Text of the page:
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Publication numberUS20070244473 A1
Publication typeApplication
Application numberUS 11/698,764
Publication dateOct 18, 2007
Filing dateJan 26, 2007
Priority dateJan 27, 2006
Also published asCA2637550A1, EP1983904A1, US20070219550, WO2007089676A1
Publication number11698764, 698764, US 2007/0244473 A1, US 2007/244473 A1, US 20070244473 A1, US 20070244473A1, US 2007244473 A1, US 2007244473A1, US-A1-20070244473, US-A1-2007244473, US2007/0244473A1, US2007/244473A1, US20070244473 A1, US20070244473A1, US2007244473 A1, US2007244473A1
InventorsMark Thompson, Darrin Dickerson, Brett Bowman, Christopher Kelly, William Malecki, David Francischelli, Mark Stewart, Thomas Daigle, Douglas Gubbin, David Kim, Paul Rothstein, Adam Podbelski, Christopher Plott, Benjamin Yaffe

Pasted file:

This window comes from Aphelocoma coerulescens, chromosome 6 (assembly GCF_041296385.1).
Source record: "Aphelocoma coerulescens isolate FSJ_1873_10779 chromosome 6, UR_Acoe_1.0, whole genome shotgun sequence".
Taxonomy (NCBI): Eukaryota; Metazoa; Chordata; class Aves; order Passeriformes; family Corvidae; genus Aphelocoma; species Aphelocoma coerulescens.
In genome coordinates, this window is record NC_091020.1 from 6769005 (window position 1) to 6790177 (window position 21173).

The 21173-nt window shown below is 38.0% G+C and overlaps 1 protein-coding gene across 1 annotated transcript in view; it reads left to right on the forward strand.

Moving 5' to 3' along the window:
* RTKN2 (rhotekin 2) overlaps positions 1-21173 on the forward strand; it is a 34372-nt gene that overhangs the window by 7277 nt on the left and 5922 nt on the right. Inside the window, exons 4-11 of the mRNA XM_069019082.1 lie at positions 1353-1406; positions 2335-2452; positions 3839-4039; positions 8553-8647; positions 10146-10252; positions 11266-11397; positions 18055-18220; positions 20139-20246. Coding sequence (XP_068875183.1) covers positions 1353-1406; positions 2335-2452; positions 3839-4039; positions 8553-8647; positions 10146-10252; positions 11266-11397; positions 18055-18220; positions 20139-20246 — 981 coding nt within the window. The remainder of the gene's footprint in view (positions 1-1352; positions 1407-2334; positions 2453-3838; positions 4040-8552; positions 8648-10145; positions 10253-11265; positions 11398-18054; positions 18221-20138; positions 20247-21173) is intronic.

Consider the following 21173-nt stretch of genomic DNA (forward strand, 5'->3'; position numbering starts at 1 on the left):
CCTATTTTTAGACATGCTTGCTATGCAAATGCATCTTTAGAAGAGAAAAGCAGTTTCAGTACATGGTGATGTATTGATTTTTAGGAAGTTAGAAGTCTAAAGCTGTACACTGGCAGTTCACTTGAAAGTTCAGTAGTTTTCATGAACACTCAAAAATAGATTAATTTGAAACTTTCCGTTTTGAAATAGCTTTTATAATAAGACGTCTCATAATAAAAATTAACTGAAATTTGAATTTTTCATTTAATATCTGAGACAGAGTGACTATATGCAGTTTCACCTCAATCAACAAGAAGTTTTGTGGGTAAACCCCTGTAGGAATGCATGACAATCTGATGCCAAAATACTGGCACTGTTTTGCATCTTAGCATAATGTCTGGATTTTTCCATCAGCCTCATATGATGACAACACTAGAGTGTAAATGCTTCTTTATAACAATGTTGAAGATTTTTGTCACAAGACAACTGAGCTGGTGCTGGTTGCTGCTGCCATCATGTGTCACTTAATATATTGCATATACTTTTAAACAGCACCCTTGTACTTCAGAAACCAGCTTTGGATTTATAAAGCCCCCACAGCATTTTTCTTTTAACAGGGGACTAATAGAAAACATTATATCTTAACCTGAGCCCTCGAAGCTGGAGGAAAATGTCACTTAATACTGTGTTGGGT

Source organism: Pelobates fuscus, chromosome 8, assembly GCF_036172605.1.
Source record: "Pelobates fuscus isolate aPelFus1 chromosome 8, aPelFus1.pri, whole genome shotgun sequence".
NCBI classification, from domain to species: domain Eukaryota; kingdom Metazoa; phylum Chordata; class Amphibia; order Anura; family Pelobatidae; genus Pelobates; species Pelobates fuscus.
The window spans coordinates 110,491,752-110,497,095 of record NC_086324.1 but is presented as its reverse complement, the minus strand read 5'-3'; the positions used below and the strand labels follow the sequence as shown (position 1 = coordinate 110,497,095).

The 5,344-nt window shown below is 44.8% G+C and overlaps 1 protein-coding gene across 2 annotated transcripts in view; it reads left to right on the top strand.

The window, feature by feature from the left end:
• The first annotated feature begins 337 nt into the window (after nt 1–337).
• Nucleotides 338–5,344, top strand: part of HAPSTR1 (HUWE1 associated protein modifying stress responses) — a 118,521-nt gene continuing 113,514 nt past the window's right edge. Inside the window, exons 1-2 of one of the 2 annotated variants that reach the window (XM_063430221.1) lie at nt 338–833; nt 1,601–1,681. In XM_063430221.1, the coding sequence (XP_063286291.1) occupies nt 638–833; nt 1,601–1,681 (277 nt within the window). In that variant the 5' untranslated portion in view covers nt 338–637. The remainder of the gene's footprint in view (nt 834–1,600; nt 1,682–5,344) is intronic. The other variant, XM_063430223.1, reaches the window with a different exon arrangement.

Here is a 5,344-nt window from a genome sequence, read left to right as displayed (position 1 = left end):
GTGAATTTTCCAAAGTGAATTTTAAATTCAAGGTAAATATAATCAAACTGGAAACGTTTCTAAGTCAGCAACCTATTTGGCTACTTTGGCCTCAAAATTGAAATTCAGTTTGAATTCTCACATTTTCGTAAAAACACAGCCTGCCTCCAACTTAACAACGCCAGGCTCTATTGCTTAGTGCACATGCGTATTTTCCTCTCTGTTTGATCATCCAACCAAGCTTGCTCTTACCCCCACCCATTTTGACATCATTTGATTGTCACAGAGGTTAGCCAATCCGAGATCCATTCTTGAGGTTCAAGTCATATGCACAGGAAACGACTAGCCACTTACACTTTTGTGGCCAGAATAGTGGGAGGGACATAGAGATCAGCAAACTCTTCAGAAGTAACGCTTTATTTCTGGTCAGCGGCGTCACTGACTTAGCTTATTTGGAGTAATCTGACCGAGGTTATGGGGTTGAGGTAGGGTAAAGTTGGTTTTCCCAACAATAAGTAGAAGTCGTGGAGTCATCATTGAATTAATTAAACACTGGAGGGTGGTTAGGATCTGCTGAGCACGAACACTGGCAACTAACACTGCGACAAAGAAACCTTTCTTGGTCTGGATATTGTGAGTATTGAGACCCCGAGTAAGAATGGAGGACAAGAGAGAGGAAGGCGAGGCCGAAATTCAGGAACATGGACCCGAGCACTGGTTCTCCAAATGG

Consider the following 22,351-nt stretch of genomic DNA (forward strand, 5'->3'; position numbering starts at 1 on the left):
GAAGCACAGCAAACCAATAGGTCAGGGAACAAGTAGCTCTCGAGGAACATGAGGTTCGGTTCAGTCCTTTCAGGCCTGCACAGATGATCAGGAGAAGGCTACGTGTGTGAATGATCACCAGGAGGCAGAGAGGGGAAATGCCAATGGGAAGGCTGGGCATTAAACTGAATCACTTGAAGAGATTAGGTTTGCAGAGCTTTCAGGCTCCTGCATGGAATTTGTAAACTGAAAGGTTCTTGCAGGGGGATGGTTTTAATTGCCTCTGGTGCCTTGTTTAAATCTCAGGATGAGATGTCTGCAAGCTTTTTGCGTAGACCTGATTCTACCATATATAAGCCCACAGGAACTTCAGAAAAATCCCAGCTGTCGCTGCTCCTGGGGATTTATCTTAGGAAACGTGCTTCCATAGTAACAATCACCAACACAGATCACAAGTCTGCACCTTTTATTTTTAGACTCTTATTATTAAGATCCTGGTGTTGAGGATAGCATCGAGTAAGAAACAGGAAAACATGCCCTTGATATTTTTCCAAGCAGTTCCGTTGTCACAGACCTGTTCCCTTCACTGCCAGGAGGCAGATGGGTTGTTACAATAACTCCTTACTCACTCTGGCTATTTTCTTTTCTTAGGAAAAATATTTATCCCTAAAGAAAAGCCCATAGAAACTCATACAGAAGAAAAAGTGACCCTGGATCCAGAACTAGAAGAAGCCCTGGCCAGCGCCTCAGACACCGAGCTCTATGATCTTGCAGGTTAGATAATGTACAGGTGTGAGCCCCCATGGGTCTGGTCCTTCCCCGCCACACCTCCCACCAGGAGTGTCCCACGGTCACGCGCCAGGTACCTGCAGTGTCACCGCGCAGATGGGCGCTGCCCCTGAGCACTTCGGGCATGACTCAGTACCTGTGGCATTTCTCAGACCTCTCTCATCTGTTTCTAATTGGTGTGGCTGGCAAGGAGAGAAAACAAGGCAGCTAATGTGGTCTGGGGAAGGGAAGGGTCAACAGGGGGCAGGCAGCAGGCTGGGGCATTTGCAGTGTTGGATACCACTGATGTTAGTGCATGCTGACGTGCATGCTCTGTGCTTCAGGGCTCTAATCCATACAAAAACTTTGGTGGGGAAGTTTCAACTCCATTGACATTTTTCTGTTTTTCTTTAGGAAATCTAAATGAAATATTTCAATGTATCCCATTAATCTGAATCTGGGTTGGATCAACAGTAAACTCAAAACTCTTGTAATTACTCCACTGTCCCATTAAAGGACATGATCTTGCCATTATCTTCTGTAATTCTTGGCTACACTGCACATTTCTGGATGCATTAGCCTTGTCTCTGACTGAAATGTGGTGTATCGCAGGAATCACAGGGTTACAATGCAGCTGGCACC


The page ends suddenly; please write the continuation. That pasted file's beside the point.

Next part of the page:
Original AssigneeMark Thompson, Darrin Dickerson, Bowman Brett S, Kelly Christopher F, Malecki William W, David Francischelli, Mark Stewart, Thomas Daigle, Douglas Gubbin, David Kim, Paul Rothstein, Adam Podbelski, Christopher Plott, Yaffe Benjamin K
Export CitationBiBTeX, EndNote, RefMan
External Links: USPTO, USPTO Assignment, Espacenet
Method of surgical dissection and/or guidance of other medical devices into body
US 20070244473 A1
Abstract
A method of surgical dissection of tissue with a dissector comprising: an elongate shaft comprising a proximal portion and a distal portion, wherein the distal portion comprises a plurality of segments that articulate with respect to one another and the plurality of segments includes a distal segment having a distal end; and a handle attached to the proximal portion of the shaft, wherein the handle comprises controls for articulating the plurality of segments of the distal portion of the shaft with respect to one another, comprising the steps of: positioning the distal end of the dissector in a body; advancing the distal end through the body to dissect tissue; and simultaneously articulating the plurality of segments with respect to one another. A method of surgical dissection of tissue and guiding a second device to a desired physiological location with a first device.
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Claims(26)